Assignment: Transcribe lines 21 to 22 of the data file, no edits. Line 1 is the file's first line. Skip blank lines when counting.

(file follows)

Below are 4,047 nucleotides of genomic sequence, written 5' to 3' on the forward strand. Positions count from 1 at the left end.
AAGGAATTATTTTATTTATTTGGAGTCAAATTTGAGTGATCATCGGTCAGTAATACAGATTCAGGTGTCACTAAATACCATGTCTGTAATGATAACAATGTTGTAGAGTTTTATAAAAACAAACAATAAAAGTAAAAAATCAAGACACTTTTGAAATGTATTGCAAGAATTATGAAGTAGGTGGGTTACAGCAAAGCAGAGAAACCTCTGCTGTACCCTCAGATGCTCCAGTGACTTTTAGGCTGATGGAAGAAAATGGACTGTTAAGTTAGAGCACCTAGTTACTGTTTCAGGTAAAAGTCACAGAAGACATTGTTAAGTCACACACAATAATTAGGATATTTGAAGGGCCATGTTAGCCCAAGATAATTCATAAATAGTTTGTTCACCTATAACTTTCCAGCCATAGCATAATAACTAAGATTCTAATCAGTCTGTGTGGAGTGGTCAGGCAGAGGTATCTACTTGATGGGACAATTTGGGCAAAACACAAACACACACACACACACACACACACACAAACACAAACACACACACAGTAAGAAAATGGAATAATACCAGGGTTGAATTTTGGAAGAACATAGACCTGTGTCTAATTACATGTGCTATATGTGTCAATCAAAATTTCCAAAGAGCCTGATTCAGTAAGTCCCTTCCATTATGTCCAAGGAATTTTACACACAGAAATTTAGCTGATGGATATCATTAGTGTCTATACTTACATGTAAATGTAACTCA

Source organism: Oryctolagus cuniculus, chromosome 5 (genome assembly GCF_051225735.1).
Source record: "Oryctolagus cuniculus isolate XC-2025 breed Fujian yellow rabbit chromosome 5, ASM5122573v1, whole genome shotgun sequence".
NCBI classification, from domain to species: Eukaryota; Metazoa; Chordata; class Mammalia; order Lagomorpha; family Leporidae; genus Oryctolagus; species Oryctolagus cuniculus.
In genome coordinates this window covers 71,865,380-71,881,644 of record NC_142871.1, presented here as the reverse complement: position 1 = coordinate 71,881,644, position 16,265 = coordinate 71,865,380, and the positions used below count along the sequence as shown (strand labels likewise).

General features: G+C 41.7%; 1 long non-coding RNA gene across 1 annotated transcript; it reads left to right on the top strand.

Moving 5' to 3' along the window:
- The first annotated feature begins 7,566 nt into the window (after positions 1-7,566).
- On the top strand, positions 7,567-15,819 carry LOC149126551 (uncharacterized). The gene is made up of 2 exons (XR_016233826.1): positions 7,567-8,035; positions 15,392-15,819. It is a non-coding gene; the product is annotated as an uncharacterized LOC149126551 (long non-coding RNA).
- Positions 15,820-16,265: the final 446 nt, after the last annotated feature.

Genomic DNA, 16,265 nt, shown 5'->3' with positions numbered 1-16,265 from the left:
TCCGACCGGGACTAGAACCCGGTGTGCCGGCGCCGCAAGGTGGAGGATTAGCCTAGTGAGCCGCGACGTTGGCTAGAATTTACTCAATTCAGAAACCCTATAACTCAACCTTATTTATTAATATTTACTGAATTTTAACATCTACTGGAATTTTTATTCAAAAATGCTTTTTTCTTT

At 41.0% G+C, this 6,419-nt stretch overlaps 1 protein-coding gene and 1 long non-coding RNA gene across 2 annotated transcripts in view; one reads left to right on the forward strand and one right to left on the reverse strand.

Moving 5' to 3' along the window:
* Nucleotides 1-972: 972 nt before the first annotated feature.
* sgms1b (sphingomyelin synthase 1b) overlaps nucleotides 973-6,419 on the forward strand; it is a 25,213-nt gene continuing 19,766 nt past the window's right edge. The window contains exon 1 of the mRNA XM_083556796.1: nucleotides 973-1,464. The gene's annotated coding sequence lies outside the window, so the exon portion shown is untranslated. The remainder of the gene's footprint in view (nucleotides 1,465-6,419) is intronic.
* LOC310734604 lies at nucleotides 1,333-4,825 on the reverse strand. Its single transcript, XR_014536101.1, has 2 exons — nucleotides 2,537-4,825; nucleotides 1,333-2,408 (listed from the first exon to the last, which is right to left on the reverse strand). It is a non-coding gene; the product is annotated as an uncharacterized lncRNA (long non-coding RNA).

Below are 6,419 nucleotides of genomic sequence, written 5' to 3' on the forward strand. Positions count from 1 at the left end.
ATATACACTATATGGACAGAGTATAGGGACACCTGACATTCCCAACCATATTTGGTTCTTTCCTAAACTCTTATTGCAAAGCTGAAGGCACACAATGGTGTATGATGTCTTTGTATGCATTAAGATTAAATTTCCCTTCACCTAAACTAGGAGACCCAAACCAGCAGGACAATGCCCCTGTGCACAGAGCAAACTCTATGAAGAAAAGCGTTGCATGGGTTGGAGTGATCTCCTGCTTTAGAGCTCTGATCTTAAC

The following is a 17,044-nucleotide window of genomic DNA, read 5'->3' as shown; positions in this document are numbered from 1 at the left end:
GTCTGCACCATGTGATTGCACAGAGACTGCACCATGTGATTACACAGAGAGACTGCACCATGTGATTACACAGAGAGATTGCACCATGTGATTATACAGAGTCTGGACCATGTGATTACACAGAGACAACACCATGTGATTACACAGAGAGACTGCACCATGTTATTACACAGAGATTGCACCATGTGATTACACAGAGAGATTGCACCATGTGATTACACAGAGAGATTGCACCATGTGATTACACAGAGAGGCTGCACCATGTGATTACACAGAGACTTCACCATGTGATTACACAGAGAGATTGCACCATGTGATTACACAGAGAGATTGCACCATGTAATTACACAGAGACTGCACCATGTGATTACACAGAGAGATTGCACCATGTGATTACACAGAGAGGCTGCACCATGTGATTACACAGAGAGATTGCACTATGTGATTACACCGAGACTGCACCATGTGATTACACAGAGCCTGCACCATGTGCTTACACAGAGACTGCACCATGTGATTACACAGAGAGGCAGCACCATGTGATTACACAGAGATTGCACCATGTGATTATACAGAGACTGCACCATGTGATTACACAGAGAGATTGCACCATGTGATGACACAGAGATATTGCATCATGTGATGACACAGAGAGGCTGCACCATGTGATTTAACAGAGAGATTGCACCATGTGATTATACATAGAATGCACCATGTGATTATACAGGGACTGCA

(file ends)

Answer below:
The following is a 17,044-nucleotide window of genomic DNA, read 5'->3' as shown; positions in this document are numbered from 1 at the left end:
GTCTGCACCATGTGATTGCACAGAGACTGCACCATGTGATTACACAGAGAGACTGCACCATGTGATTACACAGAGAGATTGCACCATGTGATTATACAGAGTCTGGACCATGTGATTACACAGAGACAACACCATGTGATTACACAGAGAGACTGCACCATGTTATTACACAGAGATTGCACCATGTGATTACACAGAGAGATTGCACCATGTGATTACACAGAGAGATTGCACCATGTGATTACACAGAGAGGCTGCACCATGTGATTACACAGAGACTTCACCATGTGATTACACAGAGAGATTGCACCATGTGATTACACAGAGAGATTGCACCATGTAATTACACAGAGACTGCACCATGTGATTACACAGAGAGATTGCACCATGTGATTACACAGAGAGGCTGCACCATGTGATTACACAGAGAGATTGCACTATGTGATTACACCGAGACTGCACCATGTGATTACACAGAGCCTGCACCATGTGCTTACACAGAGACTGCACCATGTGATTACACAGAGAGGCAGCACCATGTGATTACACAGAGATTGCACCATGTGATTATACAGAGACTGCACCATGTGATTACACAGAGAGATTGCACCATGTGATGACACAGAGATATTGCATCATGTGATGACACAGAGAGGCTGCACCATGTGATTTAACAGAGAGATTGCACCATGTGATTATACATAGAATGCACCATGTGATTATACAGGGACTGCA